Carpenter also retweeted a comment Ryan Briscoe, who was involved in the final lap incident after racing at the front of the field for most of the contest’s 250 laps: “I thought today’s IndyCar race was awesome. A few drivers need to show more respect out there, but the racing was fierce and exciting.”

The winner's purse

Robin Miller posted a video in which he extolled the race as one of the best he’s seen - as did the legendary A.J. Foyt - and ravaged INDYCAR CEO Mark Miles for the low pay generated by Rahal Letterman Lanigan Racing winner Graham Rahal ($30,000 won’t even cover travel expenses for this small team) and the grand number of solar reflectors, rather than fans in the stands to witness a fabulous oval race.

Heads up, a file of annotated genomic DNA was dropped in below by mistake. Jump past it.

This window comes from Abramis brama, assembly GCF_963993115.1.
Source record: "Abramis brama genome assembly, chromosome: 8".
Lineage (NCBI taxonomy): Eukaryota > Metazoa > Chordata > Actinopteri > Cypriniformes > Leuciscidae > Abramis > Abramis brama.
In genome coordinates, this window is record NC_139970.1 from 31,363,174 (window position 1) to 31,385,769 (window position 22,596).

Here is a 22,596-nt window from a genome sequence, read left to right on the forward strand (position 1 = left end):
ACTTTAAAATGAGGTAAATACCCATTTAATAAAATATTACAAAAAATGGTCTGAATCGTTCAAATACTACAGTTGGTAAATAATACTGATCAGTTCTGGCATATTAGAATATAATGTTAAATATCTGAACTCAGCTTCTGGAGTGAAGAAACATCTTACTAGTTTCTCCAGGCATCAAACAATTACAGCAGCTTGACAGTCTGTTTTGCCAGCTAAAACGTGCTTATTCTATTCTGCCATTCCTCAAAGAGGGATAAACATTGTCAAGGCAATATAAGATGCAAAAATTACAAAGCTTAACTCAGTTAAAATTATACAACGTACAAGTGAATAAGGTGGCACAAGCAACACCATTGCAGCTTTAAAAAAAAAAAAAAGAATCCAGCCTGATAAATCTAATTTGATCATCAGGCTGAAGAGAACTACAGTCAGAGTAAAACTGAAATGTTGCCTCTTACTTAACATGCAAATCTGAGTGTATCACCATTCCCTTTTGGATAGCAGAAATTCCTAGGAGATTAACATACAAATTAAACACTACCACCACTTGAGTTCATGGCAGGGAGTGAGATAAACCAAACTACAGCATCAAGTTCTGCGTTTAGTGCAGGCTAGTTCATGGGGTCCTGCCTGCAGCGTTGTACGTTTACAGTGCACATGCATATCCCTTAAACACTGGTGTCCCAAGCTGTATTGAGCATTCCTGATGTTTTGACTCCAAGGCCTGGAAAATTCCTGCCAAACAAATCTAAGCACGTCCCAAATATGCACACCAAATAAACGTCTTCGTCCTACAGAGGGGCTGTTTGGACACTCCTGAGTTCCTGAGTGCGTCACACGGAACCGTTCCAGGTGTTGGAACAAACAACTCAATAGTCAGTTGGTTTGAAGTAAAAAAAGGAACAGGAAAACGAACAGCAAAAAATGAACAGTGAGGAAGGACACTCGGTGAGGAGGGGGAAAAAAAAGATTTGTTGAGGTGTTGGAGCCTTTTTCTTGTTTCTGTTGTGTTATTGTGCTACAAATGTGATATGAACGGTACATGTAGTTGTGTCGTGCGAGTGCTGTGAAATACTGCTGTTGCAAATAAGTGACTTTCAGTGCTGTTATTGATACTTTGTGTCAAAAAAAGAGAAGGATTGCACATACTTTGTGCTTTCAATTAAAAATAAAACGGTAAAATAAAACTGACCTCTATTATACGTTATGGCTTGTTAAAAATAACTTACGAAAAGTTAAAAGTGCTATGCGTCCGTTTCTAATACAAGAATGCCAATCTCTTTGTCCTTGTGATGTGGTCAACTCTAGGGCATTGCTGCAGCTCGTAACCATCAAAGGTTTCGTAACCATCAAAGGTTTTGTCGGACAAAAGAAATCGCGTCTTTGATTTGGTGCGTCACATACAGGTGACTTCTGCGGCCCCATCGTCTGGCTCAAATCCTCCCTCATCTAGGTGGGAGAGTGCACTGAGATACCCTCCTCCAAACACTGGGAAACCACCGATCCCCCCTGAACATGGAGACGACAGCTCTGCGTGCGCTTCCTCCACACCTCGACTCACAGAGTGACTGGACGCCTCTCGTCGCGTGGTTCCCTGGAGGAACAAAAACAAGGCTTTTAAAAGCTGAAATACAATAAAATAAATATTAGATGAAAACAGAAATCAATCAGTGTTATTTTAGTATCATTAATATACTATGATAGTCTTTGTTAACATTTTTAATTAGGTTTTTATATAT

There were drivers that didn’t like the fact that they had to race side-by-side with two or three or even four or five cars on the extremely wide, D-shaped Fontana oval. Prime among them were guys like runner-up Tony Kanaan, Will Power and Juan Pablo Montoya. I take the latter driver, who continues to lead the Verizon IndyCar Series points standings after his fourth-place result, to task for his comments, recalling the Colombian’s victory at Michigan in the 2000 CART race where the racing was very similar. He raced tight and clean during this race - what’s the problem?

No comparison to Vegas